14. I don't. When FAR appears to be conflicted, I think the resolution is a matter of statutory and regulatory interpretation, subject to the canons of interpretation. See Scalia and Garner, Reading Law: The Interpretation of Legal Texts (2012), § 27, Harmonious-Reading Canon; § 28, General/Specific Canon; and § 29, Irreconcilability Canon. If an agency thinks the FAR is ambiguous or conflicted and decides to proceed based on FAR 1.102(d), treating the matter as one of discretion, and if the agency's action is challenged in court, the court will interpret the regulation in accordance with the canons. It will not treat the matter as one of discretion granted by FAR 1.102(d) or 1.102-4(e). BTW, the Court of Appeals for the Federal Circuit cited Reading Law in an opinion it issued this week, a link to which was posted on the Wifcon home page. It has been cited in 1,222 Federal court cases overall and in 618 appellate court cases.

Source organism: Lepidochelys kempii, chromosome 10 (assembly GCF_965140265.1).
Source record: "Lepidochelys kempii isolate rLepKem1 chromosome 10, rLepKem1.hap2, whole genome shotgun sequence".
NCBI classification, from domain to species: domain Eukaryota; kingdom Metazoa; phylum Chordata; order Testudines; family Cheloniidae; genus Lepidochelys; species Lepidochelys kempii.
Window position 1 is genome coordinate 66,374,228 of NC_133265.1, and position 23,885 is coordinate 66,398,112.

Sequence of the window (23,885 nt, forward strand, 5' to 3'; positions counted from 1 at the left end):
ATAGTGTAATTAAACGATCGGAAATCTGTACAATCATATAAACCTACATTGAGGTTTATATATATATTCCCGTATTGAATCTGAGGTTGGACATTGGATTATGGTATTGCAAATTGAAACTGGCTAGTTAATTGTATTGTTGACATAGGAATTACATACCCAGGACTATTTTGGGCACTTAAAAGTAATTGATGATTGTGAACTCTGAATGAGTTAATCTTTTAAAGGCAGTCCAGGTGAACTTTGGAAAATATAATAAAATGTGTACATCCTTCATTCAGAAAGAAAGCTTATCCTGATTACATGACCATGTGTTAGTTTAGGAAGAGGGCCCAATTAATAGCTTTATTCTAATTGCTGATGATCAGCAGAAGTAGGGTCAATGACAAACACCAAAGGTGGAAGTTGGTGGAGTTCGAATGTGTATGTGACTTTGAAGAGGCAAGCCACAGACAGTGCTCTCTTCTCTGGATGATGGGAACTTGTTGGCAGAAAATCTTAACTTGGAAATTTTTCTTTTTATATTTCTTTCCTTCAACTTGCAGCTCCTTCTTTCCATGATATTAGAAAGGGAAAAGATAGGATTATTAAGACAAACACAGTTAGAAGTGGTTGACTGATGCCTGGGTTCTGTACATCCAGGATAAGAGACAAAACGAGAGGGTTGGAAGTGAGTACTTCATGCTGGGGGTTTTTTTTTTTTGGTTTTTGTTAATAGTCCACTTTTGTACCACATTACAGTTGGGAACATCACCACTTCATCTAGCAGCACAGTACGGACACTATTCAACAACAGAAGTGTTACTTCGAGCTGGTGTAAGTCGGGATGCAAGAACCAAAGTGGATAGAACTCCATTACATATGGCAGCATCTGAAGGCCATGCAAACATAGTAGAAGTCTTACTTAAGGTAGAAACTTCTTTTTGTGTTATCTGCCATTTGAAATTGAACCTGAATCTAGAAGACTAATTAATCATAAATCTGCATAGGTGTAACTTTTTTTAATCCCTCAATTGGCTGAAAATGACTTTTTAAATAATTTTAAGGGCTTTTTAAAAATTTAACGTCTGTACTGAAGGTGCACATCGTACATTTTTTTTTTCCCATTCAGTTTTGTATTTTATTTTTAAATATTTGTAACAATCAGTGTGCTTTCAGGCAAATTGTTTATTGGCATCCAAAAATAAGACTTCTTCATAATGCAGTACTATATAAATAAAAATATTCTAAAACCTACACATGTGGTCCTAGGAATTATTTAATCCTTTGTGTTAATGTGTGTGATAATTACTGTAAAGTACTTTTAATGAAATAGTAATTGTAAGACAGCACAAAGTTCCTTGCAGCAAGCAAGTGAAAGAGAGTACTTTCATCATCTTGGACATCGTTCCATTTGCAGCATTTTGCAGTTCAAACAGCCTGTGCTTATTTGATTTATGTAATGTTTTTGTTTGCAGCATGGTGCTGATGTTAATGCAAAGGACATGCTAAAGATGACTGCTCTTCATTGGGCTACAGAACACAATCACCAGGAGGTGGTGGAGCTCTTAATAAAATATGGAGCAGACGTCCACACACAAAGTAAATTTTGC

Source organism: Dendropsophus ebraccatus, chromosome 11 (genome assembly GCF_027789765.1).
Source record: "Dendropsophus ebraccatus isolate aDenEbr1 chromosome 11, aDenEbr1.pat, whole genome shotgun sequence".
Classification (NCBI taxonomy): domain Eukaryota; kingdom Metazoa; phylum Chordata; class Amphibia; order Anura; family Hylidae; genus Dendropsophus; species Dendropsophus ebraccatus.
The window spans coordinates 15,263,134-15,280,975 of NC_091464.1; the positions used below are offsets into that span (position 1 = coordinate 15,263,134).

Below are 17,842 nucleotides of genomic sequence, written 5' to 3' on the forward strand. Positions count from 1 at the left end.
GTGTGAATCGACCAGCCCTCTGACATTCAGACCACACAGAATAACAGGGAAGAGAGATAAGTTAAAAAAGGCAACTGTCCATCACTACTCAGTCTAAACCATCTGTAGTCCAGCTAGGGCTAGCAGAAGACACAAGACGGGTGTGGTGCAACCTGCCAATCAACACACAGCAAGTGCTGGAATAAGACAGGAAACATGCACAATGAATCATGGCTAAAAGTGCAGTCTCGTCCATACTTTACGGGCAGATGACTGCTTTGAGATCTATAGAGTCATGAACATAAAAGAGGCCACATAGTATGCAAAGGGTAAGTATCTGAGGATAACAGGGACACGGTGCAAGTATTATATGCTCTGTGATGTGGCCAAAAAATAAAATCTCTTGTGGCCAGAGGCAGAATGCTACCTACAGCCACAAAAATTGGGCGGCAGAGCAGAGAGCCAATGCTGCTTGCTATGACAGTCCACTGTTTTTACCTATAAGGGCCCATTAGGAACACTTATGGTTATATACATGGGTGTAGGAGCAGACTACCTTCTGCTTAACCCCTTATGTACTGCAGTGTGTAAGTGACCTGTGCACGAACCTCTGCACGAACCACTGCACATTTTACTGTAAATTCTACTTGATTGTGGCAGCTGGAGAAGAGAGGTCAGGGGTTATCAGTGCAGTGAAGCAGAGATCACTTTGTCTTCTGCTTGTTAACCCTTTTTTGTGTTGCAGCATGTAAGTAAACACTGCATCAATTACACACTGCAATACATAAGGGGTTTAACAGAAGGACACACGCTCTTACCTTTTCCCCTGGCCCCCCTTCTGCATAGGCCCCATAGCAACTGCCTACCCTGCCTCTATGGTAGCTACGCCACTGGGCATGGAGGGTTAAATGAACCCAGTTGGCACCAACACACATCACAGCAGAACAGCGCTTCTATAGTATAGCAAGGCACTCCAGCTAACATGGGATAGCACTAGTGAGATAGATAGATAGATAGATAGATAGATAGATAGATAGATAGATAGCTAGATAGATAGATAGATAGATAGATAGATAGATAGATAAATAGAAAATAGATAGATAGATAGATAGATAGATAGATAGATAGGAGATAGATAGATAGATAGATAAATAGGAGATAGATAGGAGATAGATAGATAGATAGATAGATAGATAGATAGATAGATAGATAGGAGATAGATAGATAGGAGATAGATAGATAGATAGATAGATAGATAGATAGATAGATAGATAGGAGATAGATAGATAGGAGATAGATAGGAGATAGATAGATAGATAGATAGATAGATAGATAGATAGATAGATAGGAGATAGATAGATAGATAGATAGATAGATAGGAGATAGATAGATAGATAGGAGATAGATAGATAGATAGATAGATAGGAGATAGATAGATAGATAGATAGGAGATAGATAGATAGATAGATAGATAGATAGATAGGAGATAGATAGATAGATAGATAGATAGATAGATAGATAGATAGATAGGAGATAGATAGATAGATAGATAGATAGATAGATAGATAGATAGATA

15. What do you mean when you say you are negotiating a "change in scope"? If this "change" adds new work to the contract, then the cost of preparing a proposal is bid and proposal cost. Read the definition in FAR 31.205-18. If you when you say "change in scope," you're actually negotiating the cost of a within-scope change, then the cost of preparing and negotiating a request for equitable adjustment is an allowable part of the cost of the change. So which is it? Are you negotiating an out of scope addition of work to the contract or an equitable adjustment following a within-scope change?
  16. @C CulhamDon't be hung up. Do what I do. When a reg doesn't makes sense to me—there's no official explanation and no case law interpretation—I decide what I want it to mean, what works in my circumstances. Then I construct an argument that supports my interpretation and "ride, boldly ride" seeking for El Dorado. Would be likely = I think so, because they didn't give me any reason to think otherwise. Easy, peasy.